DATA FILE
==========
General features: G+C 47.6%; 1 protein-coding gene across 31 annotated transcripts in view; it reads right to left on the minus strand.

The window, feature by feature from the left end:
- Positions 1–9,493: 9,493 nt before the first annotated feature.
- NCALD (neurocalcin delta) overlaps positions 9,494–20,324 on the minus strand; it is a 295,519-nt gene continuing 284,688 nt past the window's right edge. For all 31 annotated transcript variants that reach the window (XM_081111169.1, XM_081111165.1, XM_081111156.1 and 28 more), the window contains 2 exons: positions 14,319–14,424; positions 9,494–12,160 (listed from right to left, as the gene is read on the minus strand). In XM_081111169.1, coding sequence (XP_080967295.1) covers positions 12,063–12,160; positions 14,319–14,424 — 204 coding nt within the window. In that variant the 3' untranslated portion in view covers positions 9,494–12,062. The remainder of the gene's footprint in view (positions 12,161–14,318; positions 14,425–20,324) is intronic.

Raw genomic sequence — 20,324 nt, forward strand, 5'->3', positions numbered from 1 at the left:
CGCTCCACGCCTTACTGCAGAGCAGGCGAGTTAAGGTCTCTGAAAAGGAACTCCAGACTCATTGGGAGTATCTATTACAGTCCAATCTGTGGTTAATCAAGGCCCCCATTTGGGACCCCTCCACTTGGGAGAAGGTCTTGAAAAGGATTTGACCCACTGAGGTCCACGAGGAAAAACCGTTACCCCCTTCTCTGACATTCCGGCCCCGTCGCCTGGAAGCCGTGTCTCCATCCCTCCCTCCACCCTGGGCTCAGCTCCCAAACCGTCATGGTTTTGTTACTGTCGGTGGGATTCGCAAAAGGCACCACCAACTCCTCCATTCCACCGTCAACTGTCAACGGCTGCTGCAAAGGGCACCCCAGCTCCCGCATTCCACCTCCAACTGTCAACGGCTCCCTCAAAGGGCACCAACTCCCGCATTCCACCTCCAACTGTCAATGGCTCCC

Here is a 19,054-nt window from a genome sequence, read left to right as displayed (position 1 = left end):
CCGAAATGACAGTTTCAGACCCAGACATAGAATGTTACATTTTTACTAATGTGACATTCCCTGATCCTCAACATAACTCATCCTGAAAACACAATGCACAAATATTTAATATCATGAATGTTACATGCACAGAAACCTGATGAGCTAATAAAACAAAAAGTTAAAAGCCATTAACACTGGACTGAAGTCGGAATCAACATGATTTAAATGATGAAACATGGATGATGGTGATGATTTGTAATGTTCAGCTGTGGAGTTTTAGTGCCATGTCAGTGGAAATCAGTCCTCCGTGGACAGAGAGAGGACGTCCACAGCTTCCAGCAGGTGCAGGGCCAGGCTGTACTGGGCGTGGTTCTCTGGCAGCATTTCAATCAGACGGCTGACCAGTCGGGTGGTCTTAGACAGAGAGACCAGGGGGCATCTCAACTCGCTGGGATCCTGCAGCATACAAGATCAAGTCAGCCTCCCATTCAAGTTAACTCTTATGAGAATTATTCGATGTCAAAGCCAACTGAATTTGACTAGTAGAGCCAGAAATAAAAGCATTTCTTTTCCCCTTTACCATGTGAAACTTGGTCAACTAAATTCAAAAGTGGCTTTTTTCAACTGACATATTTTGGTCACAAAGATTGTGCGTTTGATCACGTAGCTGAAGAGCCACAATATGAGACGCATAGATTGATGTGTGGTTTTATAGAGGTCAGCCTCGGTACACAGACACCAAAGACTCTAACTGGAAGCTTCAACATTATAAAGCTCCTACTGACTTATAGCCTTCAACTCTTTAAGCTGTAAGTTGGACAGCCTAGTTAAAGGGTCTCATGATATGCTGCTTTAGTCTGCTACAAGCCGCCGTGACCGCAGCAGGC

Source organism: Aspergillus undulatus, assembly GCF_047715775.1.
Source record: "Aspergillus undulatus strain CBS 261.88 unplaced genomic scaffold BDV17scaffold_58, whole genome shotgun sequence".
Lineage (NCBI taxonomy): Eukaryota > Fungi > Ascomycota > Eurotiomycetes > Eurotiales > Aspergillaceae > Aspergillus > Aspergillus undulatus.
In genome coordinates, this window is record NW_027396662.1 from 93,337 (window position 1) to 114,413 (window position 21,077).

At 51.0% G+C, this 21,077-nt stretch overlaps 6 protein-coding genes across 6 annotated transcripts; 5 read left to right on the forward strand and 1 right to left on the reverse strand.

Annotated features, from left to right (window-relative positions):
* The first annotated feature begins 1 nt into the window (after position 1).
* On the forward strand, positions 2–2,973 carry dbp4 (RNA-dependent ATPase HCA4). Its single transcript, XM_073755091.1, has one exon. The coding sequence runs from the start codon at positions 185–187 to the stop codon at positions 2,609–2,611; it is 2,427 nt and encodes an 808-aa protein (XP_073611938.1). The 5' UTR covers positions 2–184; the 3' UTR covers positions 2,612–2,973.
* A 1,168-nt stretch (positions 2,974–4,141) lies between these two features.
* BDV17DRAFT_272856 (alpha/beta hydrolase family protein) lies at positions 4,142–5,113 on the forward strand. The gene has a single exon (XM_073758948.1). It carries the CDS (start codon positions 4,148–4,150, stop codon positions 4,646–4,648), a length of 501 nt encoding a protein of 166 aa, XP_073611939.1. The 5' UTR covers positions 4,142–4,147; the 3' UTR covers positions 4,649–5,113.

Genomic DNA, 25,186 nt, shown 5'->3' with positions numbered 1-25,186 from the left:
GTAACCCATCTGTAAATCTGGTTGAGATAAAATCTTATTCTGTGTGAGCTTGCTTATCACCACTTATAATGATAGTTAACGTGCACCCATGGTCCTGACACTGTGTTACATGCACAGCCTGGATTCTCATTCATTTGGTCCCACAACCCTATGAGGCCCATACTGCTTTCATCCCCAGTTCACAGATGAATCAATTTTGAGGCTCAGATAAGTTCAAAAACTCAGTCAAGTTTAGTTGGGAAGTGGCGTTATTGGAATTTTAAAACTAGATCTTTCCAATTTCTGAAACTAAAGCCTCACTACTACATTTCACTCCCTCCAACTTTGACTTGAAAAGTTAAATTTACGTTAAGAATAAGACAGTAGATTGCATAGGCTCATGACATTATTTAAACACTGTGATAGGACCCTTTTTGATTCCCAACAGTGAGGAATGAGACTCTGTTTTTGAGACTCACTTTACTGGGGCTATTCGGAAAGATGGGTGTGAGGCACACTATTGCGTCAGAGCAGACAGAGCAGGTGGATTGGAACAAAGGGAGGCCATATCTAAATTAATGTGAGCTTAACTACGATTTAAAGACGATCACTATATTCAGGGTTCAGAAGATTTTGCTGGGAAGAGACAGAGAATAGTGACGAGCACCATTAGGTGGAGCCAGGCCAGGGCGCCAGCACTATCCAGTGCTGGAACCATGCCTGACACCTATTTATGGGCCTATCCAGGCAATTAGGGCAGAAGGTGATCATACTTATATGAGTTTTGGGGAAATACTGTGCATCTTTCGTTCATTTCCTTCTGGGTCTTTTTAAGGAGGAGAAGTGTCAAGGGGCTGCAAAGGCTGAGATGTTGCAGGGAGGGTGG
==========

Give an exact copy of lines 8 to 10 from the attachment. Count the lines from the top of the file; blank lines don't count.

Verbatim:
CCGAAATGACAGTTTCAGACCCAGACATAGAATGTTACATTTTTACTAATGTGACATTCCCTGATCCTCAACATAACTCATCCTGAAAACACAATGCACAAATATTTAATATCATGAATGTTACATGCACAGAAACCTGATGAGCTAATAAAACAAAAAGTTAAAAGCCATTAACACTGGACTGAAGTCGGAATCAACATGATTTAAATGATGAAACATGGATGATGGTGATGATTTGTAATGTTCAGCTGTGGAGTTTTAGTGCCATGTCAGTGGAAATCAGTCCTCCGTGGACAGAGAGAGGACGTCCACAGCTTCCAGCAGGTGCAGGGCCAGGCTGTACTGGGCGTGGTTCTCTGGCAGCATTTCAATCAGACGGCTGACCAGTCGGGTGGTCTTAGACAGAGAGACCAGGGGGCATCTCAACTCGCTGGGATCCTGCAGCATACAAGATCAAGTCAGCCTCCCATTCAAGTTAACTCTTATGAGAATTATTCGATGTCAAAGCCAACTGAATTTGACTAGTAGAGCCAGAAATAAAAGCATTTCTTTTCCCCTTTACCATGTGAAACTTGGTCAACTAAATTCAAAAGTGGCTTTTTTCAACTGACATATTTTGGTCACAAAGATTGTGCGTTTGATCACGTAGCTGAAGAGCCACAATATGAGACGCATAGATTGATGTGTGGTTTTATAGAGGTCAGCCTCGGTACACAGACACCAAAGACTCTAACTGGAAGCTTCAACATTATAAAGCTCCTACTGACTTATAGCCTTCAACTCTTTAAGCTGTAAGTTGGACAGCCTAGTTAAAGGGTCTCATGATATGCTGCTTTAGTCTGCTACAAGCCGCCGTGACCGCAGCAGGC

Source organism: Aspergillus undulatus, assembly GCF_047715775.1.
Source record: "Aspergillus undulatus strain CBS 261.88 unplaced genomic scaffold BDV17scaffold_58, whole genome shotgun sequence".